Just as the kidney grille, the Hofmeister kink is like a business card for BMW, an element that is instantly associated with the German automotive constructor. The Hofmeister kink is a visual design element that’s been featured on every model since the advent of the BMW Neue Klasse models in 1961.
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It is sometimes mistakenly translated as “Hofmeister kick” by dropping the “n” letter from the German “Hofmeister Knick” that denotes the side window design element. It is, as well, wrong to spell it with double “f” letters instead of a single one.
50 Years of BMW New Class, BMW 1500 (03/2011)
The Hofmeister kink derives its title from the name of its creator, Wilhelm Hofmeister, who led the BMW design department between 1955 and 1970, an era of profound identity transformation for the Bavarian constructor. Hofmeister was succeeded by another famous designer: Paul Bracq, who previously led the Mercedes-Benz styling department and was responsible of the popular “/8” series (“Stroke 8” or “Strich Acht”).
The BMW 3.0 CSI, year of manufacture 1973 – Exterior (07/2011).
Across time, the Hofmeister basically preserved the overall traditional shape. It is said that kink pretty much evokes the rear-wheel-drive traction of BMW models (or the rear-biased underpinnings in case of the AWD variants).
In the past, a few BMW models like the 3200 CS and 3.0 CSL, were pairing the Hofmeister kink with the BMW roundel, thus creating a very special and eye-catching visual symbol unique to German brand.
The BMW 3200 CS Bertone, year of manufacture 1965 – Exterior (07/2011).
Of course, an icon must be preserved as much as possible, yet it can sometimes be reinvented in a different styling approach. Design trends change quite substantially over the course of time, as do client requirements and desires. Beginning with the classic 1500 in 1961 up to now, the Hofmeister kink has mostly retained its recognizable shape.
The BMW 635 CSi, year of manufacture 1981 – Exterior (007/2011).
The kink is especially particularly expressive on the BMW 2-door sedans of the late 60s and 70s decade, such as the 2002 series, the E9 generation of models and the E24 6 Series. Of course, the Hofmeister kink was smoothly adapted onto 4-door Sedan and Touring as well, as to make it as familiar-looking as possible.
There have been models that evolved the shape of the Hofmeister kink like the Active Tourers, the GTs, the Gran Coupes, SAVs and SACs. Beginning with 2018, when the new G15 8 Series Coupe was unveiled, the kink premiered a somewhat controversial shape, with an upwards-swinging horizontal line and a reduced rear angle.
The BMW 650i Coupe, year of manufacture 2007, Exterior (07/2011).
If the former 6 Series Gran Coupe displayed a traditional Hofmeister kink, the one on the new G16 8 Series Gran Coupe really has nothing to do with past stylings.
The new 2 Series Gran Coupe and the 6 Series GT also feature a reinterpreted kink. Models such as the X5, X6 and X7 mostly try to keep their signature side window element as anchored to the traditional shape as possible.
The big glass section of the X7 and the Hofmeister kink reminds me very much of the classic BMW 1500 Sedan, the pioneer in this respect.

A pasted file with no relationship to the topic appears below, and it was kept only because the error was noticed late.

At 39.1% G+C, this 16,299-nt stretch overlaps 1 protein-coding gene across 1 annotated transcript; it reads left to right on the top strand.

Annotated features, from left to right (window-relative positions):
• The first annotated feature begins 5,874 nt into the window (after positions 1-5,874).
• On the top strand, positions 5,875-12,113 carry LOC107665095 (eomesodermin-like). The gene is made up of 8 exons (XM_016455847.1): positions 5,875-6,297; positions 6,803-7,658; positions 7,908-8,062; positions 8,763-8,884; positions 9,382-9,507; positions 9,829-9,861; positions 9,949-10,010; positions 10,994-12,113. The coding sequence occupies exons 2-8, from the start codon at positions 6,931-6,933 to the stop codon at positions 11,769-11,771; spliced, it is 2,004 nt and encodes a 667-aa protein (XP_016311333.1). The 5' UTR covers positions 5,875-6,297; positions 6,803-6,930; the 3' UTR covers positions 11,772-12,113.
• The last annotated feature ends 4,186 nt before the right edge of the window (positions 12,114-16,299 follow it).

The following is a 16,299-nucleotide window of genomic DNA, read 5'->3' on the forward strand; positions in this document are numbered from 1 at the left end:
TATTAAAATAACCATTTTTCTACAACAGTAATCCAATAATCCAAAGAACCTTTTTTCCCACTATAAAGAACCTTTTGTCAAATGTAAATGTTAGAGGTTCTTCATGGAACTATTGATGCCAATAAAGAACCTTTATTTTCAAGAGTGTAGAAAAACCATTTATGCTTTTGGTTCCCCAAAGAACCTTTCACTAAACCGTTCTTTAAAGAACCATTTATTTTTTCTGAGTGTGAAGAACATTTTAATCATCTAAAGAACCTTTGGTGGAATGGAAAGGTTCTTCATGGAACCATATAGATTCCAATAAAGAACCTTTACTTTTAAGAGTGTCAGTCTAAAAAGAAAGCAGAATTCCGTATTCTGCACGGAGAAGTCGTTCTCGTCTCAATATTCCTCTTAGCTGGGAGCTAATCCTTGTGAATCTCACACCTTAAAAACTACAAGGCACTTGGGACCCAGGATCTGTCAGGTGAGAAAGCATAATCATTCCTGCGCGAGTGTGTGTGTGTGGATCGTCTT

Another example of modern reinterpretation of the kink can be seen on the new G20 3 Series generation. The shape mimics a rear-pointing arrow, which certainly is a nice reminder of the rear traction of the car.
The Hofmeister kink is fixed and attached to the C-pillar, in true 3 Series style. The F30, E90 and E46 generation also incorporate this specific placement of the kink directly onto the body, as the upper part of rear window ornaments never moves when the door is opened.
The arrow-shaped kink has also been transferred on the new 1 Series, in an effort to make the compact hatchback look more upscale and close to the 3 Series. Yet, for the F40 that does not mean very much, as now the technical platform is the front-wheel-drive FAAR.
Of the rich gallery of Hofmeister kinks, I am very fond of the modern styling exercises seen on the F13/F06 6 Series Coupe/Gran Coupe, F32 4 Series Coupe and F30 3 Series Sedan, because they really render the car a very classy and elegant look.
The most outstanding execution of the Hofmeister kink easily remains the one seen on the E9 series of coupe models. I am impressed by the simple, clean and yet very sophisticated design of the kink, which is doubled by the positioning of the BMW roundel on the C-pillar.
The tridimensional effect of the carved Hofmeister kink featured on the G30 5 Series Sedan is as well particularly classy and showcases the styling freedom and the extent to which a classic design can be further evolved while basically remaining classic.
The kink on the G30 5 Series wants to let the impression of a total surprise, like an unplanned and unknown design element which emerged as a result of clay modeling.
While not entirely a true 2-door model, the new X2 compact Sports Activity Coupe evokes the past heritage and pays a considerate tribute to the E9 3.0 CS and 2800 CS ancestors by displaying the BMW roundel on the C-pillar next to the slightly non-conformist, retouched Hofmeister kink.
The Hofmeister kink is thus a complete and highly attractive design icon, unique to BMW, that managed to stand the test of time and even reinvent itself.
So, which example of Hofmeister kink is your top pick?